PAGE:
WASHINGTON, DC — President Barack Obama gave a $1 billion boost on Thursday to FutureGen, a beleaguered program aimed at curbing the carbon dioxide emissions generated by the burning of coal for electricity.
FutureGen 2.0 will attempt to demonstrate the viability of "clean coal" technology, where carbon dioxide emissions from coal-fired power plants are captured and stored deep within the earth, rather than entering the atmosphere and contributing to climate change. Emissions from electricity generation is the largest single source of greenhouse gas emissions in the U.S.; coal accounts for roughly half of the country's electricity generation.
Yet carbon capture and storage (CCS) is largely untested at a commercial scale, and critics note the expense of pursuing an unproven technology that requires massive quantities of water. Proponents, including U.S. Secretary of Energy Steven Chu, point out that cheap, but dirty coal will continue to play an important role in power generation, particularly in developing countries China and India.
"Today's announcement will help ensure the U.S. remains competitive in a carbon constrained economy, creating jobs while reducing greenhouse gas pollution," Secretary Chu said in a statement Thursday. "This investment in the world's first, commercial-scale, oxy-combustion power plant will help to open up the over $300 billion market for coal unit repowering and position the country as a leader in an important part of the global clean energy economy."
Then President George W. Bush first announced the project in 2001, with the FutureGen Alliance forming a few years later. Bush shelved FutureGen in 2008, citing costs, but a subsequent report from the Government Accountability Office found the costs were exaggerated. FutureGen's prospects improved when Obama took office.
As with the original project, FutureGen 2.0 will be conducted in Illinois but will differ in a few key ways. FutureGen 2.0 will retrofit an existing 200-megawatt power plant in Meredosia, Ill., owned by Ameren. An oxy-combustion boiler will be installed that can capture roughly 90 percent of the CO2 generated, along with most sulfur oxide, nitrogen oxide, mercury and particulate emissions. It can also create a concentrated CO2 stream that will be transported by a 175-mile pipeline to Mattoon, Ill., where a regional CO2 storage site will be established.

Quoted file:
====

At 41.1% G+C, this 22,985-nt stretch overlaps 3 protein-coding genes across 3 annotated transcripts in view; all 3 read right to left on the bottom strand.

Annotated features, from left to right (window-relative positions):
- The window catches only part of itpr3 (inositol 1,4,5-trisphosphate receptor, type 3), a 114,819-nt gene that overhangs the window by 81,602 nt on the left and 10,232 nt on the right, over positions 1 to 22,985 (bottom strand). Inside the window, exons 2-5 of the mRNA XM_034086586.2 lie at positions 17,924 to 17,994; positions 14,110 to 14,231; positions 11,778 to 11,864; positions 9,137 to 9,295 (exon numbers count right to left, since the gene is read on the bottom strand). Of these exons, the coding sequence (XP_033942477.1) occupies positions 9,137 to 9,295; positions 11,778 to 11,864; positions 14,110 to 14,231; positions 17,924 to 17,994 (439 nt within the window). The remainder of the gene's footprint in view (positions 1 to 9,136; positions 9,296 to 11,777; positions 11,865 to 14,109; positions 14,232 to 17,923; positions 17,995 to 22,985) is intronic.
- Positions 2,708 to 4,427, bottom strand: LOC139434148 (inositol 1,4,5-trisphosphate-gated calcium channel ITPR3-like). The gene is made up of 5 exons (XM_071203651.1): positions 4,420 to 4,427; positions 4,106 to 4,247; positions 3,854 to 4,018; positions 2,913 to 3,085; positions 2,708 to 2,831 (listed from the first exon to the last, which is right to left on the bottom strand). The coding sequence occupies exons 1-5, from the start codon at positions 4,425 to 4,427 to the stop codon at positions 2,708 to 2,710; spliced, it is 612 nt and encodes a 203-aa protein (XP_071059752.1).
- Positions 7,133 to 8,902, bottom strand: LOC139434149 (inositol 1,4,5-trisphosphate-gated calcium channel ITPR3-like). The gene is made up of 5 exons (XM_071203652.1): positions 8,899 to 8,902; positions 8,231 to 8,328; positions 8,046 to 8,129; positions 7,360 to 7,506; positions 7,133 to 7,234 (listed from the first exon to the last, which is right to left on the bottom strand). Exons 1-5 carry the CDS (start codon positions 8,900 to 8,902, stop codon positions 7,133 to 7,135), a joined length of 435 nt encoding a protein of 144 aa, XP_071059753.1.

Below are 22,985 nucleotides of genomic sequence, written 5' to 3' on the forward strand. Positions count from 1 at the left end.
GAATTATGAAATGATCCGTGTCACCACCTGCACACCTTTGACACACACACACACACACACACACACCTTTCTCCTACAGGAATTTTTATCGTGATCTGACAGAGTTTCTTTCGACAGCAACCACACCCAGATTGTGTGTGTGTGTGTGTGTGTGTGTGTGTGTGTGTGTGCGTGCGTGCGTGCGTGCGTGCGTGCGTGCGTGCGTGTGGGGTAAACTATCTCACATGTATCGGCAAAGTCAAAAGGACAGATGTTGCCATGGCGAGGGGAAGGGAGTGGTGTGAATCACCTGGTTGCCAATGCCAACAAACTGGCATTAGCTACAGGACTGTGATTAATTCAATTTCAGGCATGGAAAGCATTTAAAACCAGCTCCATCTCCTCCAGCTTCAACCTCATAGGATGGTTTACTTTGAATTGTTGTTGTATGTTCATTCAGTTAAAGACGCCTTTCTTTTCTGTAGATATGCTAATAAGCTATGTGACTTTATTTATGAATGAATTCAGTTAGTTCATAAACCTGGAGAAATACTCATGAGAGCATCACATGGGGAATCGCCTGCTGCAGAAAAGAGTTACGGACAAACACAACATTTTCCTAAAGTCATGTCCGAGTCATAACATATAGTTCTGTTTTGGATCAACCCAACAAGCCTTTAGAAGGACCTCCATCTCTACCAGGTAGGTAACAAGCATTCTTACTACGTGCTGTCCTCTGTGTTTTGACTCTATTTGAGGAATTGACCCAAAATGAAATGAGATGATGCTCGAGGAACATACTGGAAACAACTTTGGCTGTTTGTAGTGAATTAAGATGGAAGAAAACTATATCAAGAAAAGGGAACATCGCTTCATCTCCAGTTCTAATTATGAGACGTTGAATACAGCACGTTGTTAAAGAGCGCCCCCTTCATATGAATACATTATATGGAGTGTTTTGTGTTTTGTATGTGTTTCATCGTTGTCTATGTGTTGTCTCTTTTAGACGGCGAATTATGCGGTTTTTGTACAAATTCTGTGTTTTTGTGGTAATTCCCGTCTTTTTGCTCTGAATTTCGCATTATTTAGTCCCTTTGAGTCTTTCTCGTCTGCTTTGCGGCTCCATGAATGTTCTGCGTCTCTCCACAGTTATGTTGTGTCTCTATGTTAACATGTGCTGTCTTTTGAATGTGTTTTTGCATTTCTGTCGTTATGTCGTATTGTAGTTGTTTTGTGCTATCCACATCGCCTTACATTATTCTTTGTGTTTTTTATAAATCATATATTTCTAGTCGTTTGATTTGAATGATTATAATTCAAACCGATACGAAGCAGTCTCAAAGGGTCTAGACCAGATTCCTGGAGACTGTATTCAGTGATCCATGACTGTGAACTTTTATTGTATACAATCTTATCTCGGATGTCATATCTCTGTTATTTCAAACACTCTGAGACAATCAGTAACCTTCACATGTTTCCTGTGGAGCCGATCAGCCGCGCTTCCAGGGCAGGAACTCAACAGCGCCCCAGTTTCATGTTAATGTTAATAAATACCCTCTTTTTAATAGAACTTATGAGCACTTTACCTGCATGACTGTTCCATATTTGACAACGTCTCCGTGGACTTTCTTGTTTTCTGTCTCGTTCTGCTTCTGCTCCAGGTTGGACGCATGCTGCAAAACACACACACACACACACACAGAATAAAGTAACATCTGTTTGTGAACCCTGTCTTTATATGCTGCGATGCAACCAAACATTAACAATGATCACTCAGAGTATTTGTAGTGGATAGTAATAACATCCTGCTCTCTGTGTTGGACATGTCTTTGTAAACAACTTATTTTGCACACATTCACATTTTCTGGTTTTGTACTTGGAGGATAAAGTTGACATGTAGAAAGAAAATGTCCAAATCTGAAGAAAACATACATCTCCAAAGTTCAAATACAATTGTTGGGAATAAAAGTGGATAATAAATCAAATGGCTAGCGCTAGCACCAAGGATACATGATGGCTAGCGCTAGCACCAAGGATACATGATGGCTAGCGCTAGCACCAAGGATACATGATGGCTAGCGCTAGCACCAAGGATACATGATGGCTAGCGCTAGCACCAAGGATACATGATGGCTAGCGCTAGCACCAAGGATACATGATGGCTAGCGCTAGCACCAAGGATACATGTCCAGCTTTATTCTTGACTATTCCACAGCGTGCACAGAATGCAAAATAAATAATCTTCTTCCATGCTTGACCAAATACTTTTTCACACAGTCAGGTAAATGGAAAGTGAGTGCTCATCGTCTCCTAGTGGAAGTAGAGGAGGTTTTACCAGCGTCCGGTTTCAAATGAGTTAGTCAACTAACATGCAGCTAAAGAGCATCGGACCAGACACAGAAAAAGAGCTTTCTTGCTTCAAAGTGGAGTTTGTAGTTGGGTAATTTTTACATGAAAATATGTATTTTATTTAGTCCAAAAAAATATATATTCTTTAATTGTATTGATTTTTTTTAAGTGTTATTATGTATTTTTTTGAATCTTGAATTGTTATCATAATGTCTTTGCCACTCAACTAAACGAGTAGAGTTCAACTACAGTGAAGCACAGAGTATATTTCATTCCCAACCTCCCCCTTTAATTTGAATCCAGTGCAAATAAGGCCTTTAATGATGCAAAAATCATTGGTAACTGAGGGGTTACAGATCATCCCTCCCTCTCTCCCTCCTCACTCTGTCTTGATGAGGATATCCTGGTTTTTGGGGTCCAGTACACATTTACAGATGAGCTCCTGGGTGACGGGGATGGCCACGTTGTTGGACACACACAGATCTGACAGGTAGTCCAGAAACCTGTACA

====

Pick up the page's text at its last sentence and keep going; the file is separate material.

Construction will begin in Spring 2011, with the project beginning operation in 2015, according to DOE spokeswoman Tiffany Edwards. The cost of the project will be covered by the $1 billion in funds from the Recovery Act and $247 million in private dollars. "This new plan will be potentially billions of dollars cheaper than its predecessor," Edwards said in an email.
Cost estimates for the first FutureGen project had ballooned to $2.4 billion, compared to the new price tag of nearly $1.24 billion. The original plan called for the construction of a new coal-fired power plant in Mattoon, from which emissions were to be captured on-site before storage. But the Integrated Gasification Combined Cycle (IGCC) technology that was to be at the center of the first FutureGen plan is already being tested at other facilities around the country, such as in Florida and Indiana, avoiding the need for FutureGen to replicate the process.
The cheaper price tag improves the chances for the project to be completed. It was unlikely that FutureGen would have picked up enough additional members or funding to cover its original plans. In its statement Thursday, the DOE explained the change by noting its National Energy Technology Laboratory identified oxy-combustion as possibly being the least expensive approach to capture CO2 from existing coal-fired power plants.
The project is expected to generate 900 direct jobs in Illinois, along with 1,000 additional jobs for suppliers in the state.
The funds will officially go to the FutureGen Alliance, Amaren Energy Resources, Babcock & Wilcox, and Air Liquide Process & Construction.
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